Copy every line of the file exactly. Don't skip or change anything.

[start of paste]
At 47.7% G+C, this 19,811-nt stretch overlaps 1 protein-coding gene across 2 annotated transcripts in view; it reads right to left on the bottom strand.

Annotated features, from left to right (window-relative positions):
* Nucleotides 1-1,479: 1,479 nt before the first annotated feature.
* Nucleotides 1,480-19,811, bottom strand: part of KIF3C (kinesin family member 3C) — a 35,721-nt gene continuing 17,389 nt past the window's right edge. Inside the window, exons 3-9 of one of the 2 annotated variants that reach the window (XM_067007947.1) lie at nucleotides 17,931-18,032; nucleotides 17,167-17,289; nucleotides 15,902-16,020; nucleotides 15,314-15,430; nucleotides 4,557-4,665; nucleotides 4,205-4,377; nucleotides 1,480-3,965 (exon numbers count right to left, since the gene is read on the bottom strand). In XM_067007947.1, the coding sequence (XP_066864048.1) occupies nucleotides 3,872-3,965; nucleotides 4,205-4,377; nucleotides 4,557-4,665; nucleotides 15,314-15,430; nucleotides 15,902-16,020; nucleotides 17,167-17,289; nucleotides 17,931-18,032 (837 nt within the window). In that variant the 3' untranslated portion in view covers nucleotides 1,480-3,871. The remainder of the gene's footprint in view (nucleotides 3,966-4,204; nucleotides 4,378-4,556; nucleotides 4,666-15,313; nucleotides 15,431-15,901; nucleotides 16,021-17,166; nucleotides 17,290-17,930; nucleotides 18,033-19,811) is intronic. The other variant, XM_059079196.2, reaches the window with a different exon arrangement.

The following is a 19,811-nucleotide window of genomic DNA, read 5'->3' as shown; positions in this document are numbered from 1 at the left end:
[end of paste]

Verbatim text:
At 47.7% G+C, this 19,811-nt stretch overlaps 1 protein-coding gene across 2 annotated transcripts in view; it reads right to left on the bottom strand.

Annotated features, from left to right (window-relative positions):
* Nucleotides 1-1,479: 1,479 nt before the first annotated feature.
* Nucleotides 1,480-19,811, bottom strand: part of KIF3C (kinesin family member 3C) — a 35,721-nt gene continuing 17,389 nt past the window's right edge. Inside the window, exons 3-9 of one of the 2 annotated variants that reach the window (XM_067007947.1) lie at nucleotides 17,931-18,032; nucleotides 17,167-17,289; nucleotides 15,902-16,020; nucleotides 15,314-15,430; nucleotides 4,557-4,665; nucleotides 4,205-4,377; nucleotides 1,480-3,965 (exon numbers count right to left, since the gene is read on the bottom strand). In XM_067007947.1, the coding sequence (XP_066864048.1) occupies nucleotides 3,872-3,965; nucleotides 4,205-4,377; nucleotides 4,557-4,665; nucleotides 15,314-15,430; nucleotides 15,902-16,020; nucleotides 17,167-17,289; nucleotides 17,931-18,032 (837 nt within the window). In that variant the 3' untranslated portion in view covers nucleotides 1,480-3,871. The remainder of the gene's footprint in view (nucleotides 3,966-4,204; nucleotides 4,378-4,556; nucleotides 4,666-15,313; nucleotides 15,431-15,901; nucleotides 16,021-17,166; nucleotides 17,290-17,930; nucleotides 18,033-19,811) is intronic. The other variant, XM_059079196.2, reaches the window with a different exon arrangement.

The following is a 19,811-nucleotide window of genomic DNA, read 5'->3' as shown; positions in this document are numbered from 1 at the left end: